on the echo request packet.
   - Node N3, which is a classic IPv6 node, performs the standard IPv6
     processing. Specifically, it forwards the echo request based on DA
     A4::C52 in the IPv6 header.
   - Node N4, which is an SRv6 capable node, performs the standard SRH
     processing. Specifically, it observes the END.X function (A4::C52)
     with PSP (Penultimate Segment POP) on the echo request packet and
     removes the SRH and forwards the packet across link10 to N5.
   - The echo request packet at N5 arrives as an IPv6 packet without a
     SRH. Node N5, which is a classic IPv6 node, performs the standard
     IPv6/ ICMPv6 processing on the echo request and responds,
     accordingly.

3.1.2. Pinging a SID Function

   The classic ping described in the previous section cannot be used to
   ping a remote SID function, as explained using an example in the
   following. Consider the case where the user wants to ping the remote
   SID function A4::C52, via A2::C31, from node N1. Node N1 constructs
   the ping packet (B1::0, A2::C31)( A4::C52, A2::C31, SL=1;


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   NH=ICMPv6)(ICMPv6 Echo Request). When the node N4 receives the
   ICMPv6 echo request with DA set to A4::C52 and next header set to
   ICMPv6, it silently drops it (see [I-D.draft-filsfils-spring-srv6-
   network-programming] for details). To solve this problem, the
   initiator needs to mark the ICMPv6 echo request as an OAM packet.

   The OAM packets are identified either by setting the O-bit in SRH or
   by inserting the END.OTP SID at an appropriate place in the SRH [I-
   D.draft-filsfils-spring-srv6-network-programming].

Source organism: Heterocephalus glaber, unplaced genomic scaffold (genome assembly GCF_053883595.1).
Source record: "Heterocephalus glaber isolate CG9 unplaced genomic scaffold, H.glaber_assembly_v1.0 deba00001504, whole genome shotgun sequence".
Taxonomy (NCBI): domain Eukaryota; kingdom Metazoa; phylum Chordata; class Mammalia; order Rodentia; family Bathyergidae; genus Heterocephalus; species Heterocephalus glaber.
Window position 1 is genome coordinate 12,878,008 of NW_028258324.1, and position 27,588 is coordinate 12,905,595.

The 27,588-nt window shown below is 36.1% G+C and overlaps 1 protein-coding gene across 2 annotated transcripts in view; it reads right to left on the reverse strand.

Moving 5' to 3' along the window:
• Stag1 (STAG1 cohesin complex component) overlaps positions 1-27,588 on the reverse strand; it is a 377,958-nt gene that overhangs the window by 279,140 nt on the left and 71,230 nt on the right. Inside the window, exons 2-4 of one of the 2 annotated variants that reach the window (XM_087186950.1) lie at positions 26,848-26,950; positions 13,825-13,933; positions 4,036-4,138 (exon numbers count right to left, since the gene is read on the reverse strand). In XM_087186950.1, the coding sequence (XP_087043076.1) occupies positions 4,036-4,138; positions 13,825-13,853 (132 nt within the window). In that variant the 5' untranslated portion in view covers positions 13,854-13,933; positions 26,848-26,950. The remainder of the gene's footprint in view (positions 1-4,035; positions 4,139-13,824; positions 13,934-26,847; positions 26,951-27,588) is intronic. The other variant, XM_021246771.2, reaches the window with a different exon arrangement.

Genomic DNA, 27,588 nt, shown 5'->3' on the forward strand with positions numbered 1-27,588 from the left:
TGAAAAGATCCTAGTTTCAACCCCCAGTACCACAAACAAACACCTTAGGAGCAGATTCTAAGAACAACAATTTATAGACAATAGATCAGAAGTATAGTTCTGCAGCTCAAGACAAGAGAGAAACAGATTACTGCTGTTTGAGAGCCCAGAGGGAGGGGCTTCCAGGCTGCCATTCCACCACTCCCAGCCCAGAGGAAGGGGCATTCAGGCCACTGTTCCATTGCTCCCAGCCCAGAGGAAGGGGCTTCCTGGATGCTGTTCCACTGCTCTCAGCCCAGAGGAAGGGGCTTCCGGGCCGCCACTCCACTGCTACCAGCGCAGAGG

In an SRv6 network, the user can exercise two flavors of the ping:
   end-to-end ping or segment-by-segment ping, as outlined in the
   following.

3.1.2.1. End-to-end ping using EDN.OTP

   Consider the same example where the user wants to ping a remote SID
   function A4::C52 , via A2::C31, from node N1. To force a punt of the
   ICMPv6 echo request at the node N4, node N1 inserts the END.OTP SID
   just before the target SID A4::C52 in the SRH. The ICMPv6 echo
   request is processed at the individual nodes along the path as
   follows.

   - Node N1 initiates an ICMPv6 ping packet with SRH as follows
     (B1::0, A2::C31)(A4::C52, A4::OTP, A2::C31; SL=2;
     NH=ICMPv6)(ICMPv6 Echo Request).
   - Node N2, which is an SRv6 capable node, performs the standard SRH
     processing. Specifically, it executes the END.X function (A2::C31)
     on the echo request packet.
   - Node N3 receives the packet as follows (B1::0, A4::OTP)(A4::C52,
     A4::OTP, A2::C31 ; SL=1; NH=ICMPv6)(ICMPv6 Echo Request). Node N3,
     which is a classic IPv6 node, performs the standard IPv6
     processing. Specifically, it forwards the echo request based on DA
     A4::OTP in the IPv6 header.
   - When node N4 receives the packet (B1::0, A4::OTP)(A4::C52,
     A4::OTP, A2::C31 ; SL=1; NH=ICMPv6)(ICMPv6 Echo Request), it
     processes the END.OTP SID, as described in the pseudocode in  [I-
     D.draft-filsfils-spring-srv6-network-programming]. The packet gets
     punted to the ICMPv6 process for processing. The ICMPv6 process
     checks if the next SID in SRH (the target SID A4::C52) is locally
     programmed. If the target SID is not locally programmed, N4
     responses with the ICMPv6 message (Type: "SRv6 OAM (TBA)", Code:
     "SID not locally implemented (TBA)"); otherwise a success is
     returned.





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3.1.2.2. Segment-by-segment ping using O-bit (Proof of Transit)

   Consider the same example where the user wants to ping a remote SID
   function A4::C52 , via A2::C31, from node N1. However, in this ping,